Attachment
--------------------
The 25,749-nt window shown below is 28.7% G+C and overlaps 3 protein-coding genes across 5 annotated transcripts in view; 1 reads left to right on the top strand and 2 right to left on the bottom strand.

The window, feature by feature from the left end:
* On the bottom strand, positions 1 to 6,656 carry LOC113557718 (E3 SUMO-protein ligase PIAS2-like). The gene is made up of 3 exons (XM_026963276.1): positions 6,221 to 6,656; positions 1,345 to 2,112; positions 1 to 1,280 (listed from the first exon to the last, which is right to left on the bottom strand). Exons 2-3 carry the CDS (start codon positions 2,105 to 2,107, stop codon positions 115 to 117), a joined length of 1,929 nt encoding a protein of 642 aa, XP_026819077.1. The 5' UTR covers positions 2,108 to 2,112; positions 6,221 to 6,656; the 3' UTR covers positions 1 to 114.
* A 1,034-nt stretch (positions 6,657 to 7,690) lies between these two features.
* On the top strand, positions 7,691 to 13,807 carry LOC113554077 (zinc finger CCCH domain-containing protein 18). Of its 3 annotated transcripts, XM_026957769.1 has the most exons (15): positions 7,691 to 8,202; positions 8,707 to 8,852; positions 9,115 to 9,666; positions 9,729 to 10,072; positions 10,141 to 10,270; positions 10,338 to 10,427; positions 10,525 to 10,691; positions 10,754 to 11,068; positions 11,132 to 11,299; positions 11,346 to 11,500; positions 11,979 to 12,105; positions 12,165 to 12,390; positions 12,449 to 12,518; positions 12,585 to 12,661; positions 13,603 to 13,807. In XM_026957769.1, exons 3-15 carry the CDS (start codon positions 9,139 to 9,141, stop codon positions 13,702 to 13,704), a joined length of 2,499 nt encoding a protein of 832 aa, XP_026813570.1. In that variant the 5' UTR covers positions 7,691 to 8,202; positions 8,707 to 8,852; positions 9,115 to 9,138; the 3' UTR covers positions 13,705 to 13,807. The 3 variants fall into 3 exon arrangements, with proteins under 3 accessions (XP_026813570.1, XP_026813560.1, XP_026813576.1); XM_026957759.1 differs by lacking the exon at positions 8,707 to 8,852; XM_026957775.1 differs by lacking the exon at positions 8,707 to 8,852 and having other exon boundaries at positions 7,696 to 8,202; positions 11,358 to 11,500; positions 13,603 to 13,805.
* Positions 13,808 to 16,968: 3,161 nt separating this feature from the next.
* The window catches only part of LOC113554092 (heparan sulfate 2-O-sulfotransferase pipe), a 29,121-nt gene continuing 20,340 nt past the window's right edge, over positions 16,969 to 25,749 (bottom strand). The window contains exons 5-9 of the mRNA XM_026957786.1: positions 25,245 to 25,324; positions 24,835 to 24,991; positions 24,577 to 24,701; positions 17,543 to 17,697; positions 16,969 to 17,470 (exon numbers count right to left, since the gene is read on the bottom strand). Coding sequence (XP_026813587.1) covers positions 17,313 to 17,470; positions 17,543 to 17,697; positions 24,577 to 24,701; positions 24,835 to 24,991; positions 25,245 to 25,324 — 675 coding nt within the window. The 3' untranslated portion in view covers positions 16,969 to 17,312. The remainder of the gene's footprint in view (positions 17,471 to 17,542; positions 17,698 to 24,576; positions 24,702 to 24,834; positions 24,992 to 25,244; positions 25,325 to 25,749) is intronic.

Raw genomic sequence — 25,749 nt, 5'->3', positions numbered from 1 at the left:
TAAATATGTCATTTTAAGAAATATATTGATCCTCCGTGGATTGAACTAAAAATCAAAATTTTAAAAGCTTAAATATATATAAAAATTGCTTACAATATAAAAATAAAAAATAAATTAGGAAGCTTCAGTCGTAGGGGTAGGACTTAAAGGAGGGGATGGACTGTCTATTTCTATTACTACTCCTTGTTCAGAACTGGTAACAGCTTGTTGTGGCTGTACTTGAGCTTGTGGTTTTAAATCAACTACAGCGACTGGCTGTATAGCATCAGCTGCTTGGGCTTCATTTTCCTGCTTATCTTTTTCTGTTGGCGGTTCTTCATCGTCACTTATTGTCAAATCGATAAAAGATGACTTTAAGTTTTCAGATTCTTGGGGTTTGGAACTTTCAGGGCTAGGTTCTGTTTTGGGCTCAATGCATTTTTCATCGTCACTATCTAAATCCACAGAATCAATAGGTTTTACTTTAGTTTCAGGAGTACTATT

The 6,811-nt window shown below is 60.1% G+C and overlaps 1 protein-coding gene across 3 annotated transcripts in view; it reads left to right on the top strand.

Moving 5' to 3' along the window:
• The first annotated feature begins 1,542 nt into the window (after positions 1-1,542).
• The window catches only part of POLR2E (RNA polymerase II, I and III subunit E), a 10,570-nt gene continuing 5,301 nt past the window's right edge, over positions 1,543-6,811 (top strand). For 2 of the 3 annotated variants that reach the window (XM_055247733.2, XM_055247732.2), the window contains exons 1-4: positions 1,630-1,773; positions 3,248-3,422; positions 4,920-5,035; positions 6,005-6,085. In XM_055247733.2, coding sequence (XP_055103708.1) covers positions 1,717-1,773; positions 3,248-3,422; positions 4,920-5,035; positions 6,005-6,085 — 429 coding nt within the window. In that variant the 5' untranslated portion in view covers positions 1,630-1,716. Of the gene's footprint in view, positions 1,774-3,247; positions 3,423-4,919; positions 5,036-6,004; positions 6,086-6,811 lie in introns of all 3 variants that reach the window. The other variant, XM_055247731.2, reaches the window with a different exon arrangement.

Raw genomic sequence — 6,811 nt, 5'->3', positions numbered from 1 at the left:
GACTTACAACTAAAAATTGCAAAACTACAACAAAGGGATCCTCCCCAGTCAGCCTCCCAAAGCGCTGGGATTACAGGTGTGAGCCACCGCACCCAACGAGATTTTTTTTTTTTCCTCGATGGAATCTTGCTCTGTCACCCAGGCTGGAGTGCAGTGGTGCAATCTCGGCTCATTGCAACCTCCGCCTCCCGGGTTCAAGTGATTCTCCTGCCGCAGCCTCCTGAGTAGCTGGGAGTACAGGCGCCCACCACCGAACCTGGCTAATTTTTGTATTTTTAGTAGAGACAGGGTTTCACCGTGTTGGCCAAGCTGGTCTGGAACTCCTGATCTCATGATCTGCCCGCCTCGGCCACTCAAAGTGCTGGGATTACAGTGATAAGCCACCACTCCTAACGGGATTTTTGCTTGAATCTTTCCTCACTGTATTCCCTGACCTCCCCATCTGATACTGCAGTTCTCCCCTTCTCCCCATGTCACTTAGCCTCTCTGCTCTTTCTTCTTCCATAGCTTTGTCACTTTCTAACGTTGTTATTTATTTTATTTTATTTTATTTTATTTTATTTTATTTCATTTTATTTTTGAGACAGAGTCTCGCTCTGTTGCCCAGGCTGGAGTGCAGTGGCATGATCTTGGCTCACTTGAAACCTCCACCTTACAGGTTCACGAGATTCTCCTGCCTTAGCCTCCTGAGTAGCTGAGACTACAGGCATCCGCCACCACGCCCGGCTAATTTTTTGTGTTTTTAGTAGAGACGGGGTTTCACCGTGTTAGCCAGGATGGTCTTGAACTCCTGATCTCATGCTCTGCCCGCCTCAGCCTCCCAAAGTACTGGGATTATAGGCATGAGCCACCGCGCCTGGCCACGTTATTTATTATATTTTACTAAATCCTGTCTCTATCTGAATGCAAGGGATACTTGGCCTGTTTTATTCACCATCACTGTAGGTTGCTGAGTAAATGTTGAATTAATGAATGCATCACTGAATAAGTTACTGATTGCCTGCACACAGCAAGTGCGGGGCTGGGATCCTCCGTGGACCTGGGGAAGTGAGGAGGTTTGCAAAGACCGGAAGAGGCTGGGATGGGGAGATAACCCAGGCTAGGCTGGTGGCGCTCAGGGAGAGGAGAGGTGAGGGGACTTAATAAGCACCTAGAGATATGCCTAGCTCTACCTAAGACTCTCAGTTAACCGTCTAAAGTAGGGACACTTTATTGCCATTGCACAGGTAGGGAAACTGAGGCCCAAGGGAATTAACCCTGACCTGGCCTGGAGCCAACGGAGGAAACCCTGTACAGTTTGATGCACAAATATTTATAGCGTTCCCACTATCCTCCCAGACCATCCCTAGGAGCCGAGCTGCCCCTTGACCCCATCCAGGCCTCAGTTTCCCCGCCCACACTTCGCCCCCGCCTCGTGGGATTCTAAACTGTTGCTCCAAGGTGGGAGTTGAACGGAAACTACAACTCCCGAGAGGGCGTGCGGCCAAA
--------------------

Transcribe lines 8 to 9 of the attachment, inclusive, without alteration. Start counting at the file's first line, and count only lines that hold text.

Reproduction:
Raw genomic sequence — 25,749 nt, 5'->3', positions numbered from 1 at the left:
TAAATATGTCATTTTAAGAAATATATTGATCCTCCGTGGATTGAACTAAAAATCAAAATTTTAAAAGCTTAAATATATATAAAAATTGCTTACAATATAAAAATAAAAAATAAATTAGGAAGCTTCAGTCGTAGGGGTAGGACTTAAAGGAGGGGATGGACTGTCTATTTCTATTACTACTCCTTGTTCAGAACTGGTAACAGCTTGTTGTGGCTGTACTTGAGCTTGTGGTTTTAAATCAACTACAGCGACTGGCTGTATAGCATCAGCTGCTTGGGCTTCATTTTCCTGCTTATCTTTTTCTGTTGGCGGTTCTTCATCGTCACTTATTGTCAAATCGATAAAAGATGACTTTAAGTTTTCAGATTCTTGGGGTTTGGAACTTTCAGGGCTAGGTTCTGTTTTGGGCTCAATGCATTTTTCATCGTCACTATCTAAATCCACAGAATCAATAGGTTTTACTTTAGTTTCAGGAGTACTATT